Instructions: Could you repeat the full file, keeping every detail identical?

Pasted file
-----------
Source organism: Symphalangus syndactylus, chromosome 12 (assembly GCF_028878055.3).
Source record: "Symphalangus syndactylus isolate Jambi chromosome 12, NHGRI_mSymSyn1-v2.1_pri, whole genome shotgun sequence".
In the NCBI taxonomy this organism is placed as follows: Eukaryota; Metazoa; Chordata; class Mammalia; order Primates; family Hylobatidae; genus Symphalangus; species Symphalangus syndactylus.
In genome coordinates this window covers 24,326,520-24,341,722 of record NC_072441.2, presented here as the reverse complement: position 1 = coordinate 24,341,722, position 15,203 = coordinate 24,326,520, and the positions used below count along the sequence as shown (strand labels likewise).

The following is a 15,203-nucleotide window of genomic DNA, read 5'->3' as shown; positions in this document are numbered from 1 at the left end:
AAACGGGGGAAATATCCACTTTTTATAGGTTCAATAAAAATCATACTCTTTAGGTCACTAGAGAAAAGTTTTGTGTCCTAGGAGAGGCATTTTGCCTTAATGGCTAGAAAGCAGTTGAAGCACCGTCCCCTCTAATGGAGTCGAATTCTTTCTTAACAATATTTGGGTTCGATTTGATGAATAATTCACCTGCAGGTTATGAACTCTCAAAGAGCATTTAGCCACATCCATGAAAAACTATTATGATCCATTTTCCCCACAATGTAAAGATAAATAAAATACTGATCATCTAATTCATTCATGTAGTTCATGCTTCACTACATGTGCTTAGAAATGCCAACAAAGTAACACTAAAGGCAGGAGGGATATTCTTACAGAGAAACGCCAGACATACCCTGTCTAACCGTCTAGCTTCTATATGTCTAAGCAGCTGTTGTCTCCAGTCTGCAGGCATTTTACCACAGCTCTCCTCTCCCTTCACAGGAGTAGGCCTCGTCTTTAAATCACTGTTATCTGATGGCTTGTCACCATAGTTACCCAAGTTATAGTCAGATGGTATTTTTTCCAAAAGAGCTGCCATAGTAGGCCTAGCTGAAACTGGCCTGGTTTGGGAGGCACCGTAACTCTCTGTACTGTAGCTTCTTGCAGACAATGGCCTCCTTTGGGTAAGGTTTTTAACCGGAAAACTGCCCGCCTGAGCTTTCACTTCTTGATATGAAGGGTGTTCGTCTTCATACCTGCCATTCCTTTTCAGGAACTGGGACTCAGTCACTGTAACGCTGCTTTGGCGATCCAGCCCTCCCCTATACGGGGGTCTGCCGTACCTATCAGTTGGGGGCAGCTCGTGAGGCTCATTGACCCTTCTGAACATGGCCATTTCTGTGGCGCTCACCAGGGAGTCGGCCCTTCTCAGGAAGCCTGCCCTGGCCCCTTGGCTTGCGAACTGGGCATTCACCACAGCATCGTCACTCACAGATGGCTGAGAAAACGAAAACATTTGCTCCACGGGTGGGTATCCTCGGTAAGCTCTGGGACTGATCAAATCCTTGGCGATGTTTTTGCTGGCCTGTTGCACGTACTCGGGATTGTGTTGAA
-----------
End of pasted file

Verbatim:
Source organism: Symphalangus syndactylus, chromosome 12 (assembly GCF_028878055.3).
Source record: "Symphalangus syndactylus isolate Jambi chromosome 12, NHGRI_mSymSyn1-v2.1_pri, whole genome shotgun sequence".
In the NCBI taxonomy this organism is placed as follows: Eukaryota; Metazoa; Chordata; class Mammalia; order Primates; family Hylobatidae; genus Symphalangus; species Symphalangus syndactylus.
In genome coordinates this window covers 24,326,520-24,341,722 of record NC_072441.2, presented here as the reverse complement: position 1 = coordinate 24,341,722, position 15,203 = coordinate 24,326,520, and the positions used below count along the sequence as shown (strand labels likewise).

The following is a 15,203-nucleotide window of genomic DNA, read 5'->3' as shown; positions in this document are numbered from 1 at the left end:
AAACGGGGGAAATATCCACTTTTTATAGGTTCAATAAAAATCATACTCTTTAGGTCACTAGAGAAAAGTTTTGTGTCCTAGGAGAGGCATTTTGCCTTAATGGCTAGAAAGCAGTTGAAGCACCGTCCCCTCTAATGGAGTCGAATTCTTTCTTAACAATATTTGGGTTCGATTTGATGAATAATTCACCTGCAGGTTATGAACTCTCAAAGAGCATTTAGCCACATCCATGAAAAACTATTATGATCCATTTTCCCCACAATGTAAAGATAAATAAAATACTGATCATCTAATTCATTCATGTAGTTCATGCTTCACTACATGTGCTTAGAAATGCCAACAAAGTAACACTAAAGGCAGGAGGGATATTCTTACAGAGAAACGCCAGACATACCCTGTCTAACCGTCTAGCTTCTATATGTCTAAGCAGCTGTTGTCTCCAGTCTGCAGGCATTTTACCACAGCTCTCCTCTCCCTTCACAGGAGTAGGCCTCGTCTTTAAATCACTGTTATCTGATGGCTTGTCACCATAGTTACCCAAGTTATAGTCAGATGGTATTTTTTCCAAAAGAGCTGCCATAGTAGGCCTAGCTGAAACTGGCCTGGTTTGGGAGGCACCGTAACTCTCTGTACTGTAGCTTCTTGCAGACAATGGCCTCCTTTGGGTAAGGTTTTTAACCGGAAAACTGCCCGCCTGAGCTTTCACTTCTTGATATGAAGGGTGTTCGTCTTCATACCTGCCATTCCTTTTCAGGAACTGGGACTCAGTCACTGTAACGCTGCTTTGGCGATCCAGCCCTCCCCTATACGGGGGTCTGCCGTACCTATCAGTTGGGGGCAGCTCGTGAGGCTCATTGACCCTTCTGAACATGGCCATTTCTGTGGCGCTCACCAGGGAGTCGGCCCTTCTCAGGAAGCCTGCCCTGGCCCCTTGGCTTGCGAACTGGGCATTCACCACAGCATCGTCACTCACAGATGGCTGAGAAAACGAAAACATTTGCTCCACGGGTGGGTATCCTCGGTAAGCTCTGGGACTGATCAAATCCTTGGCGATGTTTTTGCTGGCCTGTTGCACGTACTCGGGATTGTGTTGAA